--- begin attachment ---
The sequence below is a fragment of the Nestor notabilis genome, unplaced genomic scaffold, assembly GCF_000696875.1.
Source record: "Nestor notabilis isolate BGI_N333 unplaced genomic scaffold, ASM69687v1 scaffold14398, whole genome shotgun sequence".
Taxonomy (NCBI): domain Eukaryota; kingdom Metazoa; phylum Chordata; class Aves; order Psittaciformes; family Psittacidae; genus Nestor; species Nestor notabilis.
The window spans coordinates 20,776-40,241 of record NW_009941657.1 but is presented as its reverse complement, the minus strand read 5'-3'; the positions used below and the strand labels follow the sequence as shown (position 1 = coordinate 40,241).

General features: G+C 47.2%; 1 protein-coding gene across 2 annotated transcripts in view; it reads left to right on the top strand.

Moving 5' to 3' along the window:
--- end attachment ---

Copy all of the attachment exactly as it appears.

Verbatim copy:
The sequence below is a fragment of the Nestor notabilis genome, unplaced genomic scaffold, assembly GCF_000696875.1.
Source record: "Nestor notabilis isolate BGI_N333 unplaced genomic scaffold, ASM69687v1 scaffold14398, whole genome shotgun sequence".
Taxonomy (NCBI): domain Eukaryota; kingdom Metazoa; phylum Chordata; class Aves; order Psittaciformes; family Psittacidae; genus Nestor; species Nestor notabilis.
The window spans coordinates 20,776-40,241 of record NW_009941657.1 but is presented as its reverse complement, the minus strand read 5'-3'; the positions used below and the strand labels follow the sequence as shown (position 1 = coordinate 40,241).

General features: G+C 47.2%; 1 protein-coding gene across 2 annotated transcripts in view; it reads left to right on the top strand.

Moving 5' to 3' along the window: